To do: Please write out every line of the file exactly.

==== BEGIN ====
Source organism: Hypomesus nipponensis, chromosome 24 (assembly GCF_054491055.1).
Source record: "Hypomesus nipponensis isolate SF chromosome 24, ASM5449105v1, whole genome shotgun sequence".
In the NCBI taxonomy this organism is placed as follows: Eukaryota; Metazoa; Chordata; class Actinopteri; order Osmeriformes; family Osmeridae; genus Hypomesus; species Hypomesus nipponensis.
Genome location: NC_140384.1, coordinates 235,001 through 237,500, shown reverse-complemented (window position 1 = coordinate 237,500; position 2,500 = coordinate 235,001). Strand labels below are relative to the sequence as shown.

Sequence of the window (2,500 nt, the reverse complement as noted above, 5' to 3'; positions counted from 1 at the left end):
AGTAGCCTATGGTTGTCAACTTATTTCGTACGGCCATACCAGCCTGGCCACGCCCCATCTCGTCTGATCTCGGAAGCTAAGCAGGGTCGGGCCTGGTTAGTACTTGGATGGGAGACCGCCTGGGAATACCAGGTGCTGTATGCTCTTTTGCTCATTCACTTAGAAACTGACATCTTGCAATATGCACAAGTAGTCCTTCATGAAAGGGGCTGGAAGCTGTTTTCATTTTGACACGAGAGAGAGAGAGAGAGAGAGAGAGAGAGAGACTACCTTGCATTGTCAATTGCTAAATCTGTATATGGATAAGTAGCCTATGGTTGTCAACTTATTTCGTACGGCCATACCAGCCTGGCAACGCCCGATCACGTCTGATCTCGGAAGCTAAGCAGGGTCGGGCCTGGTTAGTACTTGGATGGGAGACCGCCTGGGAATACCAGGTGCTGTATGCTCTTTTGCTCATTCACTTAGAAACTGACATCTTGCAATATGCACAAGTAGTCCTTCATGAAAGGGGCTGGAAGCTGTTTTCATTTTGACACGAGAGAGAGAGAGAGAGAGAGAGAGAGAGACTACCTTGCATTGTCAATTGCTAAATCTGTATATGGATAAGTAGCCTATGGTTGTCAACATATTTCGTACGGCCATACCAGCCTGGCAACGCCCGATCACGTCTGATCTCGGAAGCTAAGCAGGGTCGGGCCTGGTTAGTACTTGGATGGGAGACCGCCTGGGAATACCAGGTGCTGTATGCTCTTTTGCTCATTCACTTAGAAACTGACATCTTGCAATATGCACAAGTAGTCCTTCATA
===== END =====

Source organism: Hypomesus nipponensis, chromosome 24 (assembly GCF_054491055.1).
Source record: "Hypomesus nipponensis isolate SF chromosome 24, ASM5449105v1, whole genome shotgun sequence".
In the NCBI taxonomy this organism is placed as follows: Eukaryota; Metazoa; Chordata; class Actinopteri; order Osmeriformes; family Osmeridae; genus Hypomesus; species Hypomesus nipponensis.
Genome location: NC_140384.1, coordinates 235,001 through 237,500, shown reverse-complemented (window position 1 = coordinate 237,500; position 2,500 = coordinate 235,001). Strand labels below are relative to the sequence as shown.

Sequence of the window (2,500 nt, the reverse complement as noted above, 5' to 3'; positions counted from 1 at the left end):
AGTAGCCTATGGTTGTCAACTTATTTCGTACGGCCATACCAGCCTGGCCACGCCCCATCTCGTCTGATCTCGGAAGCTAAGCAGGGTCGGGCCTGGTTAGTACTTGGATGGGAGACCGCCTGGGAATACCAGGTGCTGTATGCTCTTTTGCTCATTCACTTAGAAACTGACATCTTGCAATATGCACAAGTAGTCCTTCATGAAAGGGGCTGGAAGCTGTTTTCATTTTGACACGAGAGAGAGAGAGAGAGAGAGAGAGAGAGAGACTACCTTGCATTGTCAATTGCTAAATCTGTATATGGATAAGTAGCCTATGGTTGTCAACTTATTTCGTACGGCCATACCAGCCTGGCAACGCCCGATCACGTCTGATCTCGGAAGCTAAGCAGGGTCGGGCCTGGTTAGTACTTGGATGGGAGACCGCCTGGGAATACCAGGTGCTGTATGCTCTTTTGCTCATTCACTTAGAAACTGACATCTTGCAATATGCACAAGTAGTCCTTCATGAAAGGGGCTGGAAGCTGTTTTCATTTTGACACGAGAGAGAGAGAGAGAGAGAGAGAGAGAGACTACCTTGCATTGTCAATTGCTAAATCTGTATATGGATAAGTAGCCTATGGTTGTCAACATATTTCGTACGGCCATACCAGCCTGGCAACGCCCGATCACGTCTGATCTCGGAAGCTAAGCAGGGTCGGGCCTGGTTAGTACTTGGATGGGAGACCGCCTGGGAATACCAGGTGCTGTATGCTCTTTTGCTCATTCACTTAGAAACTGACATCTTGCAATATGCACAAGTAGTCCTTCATA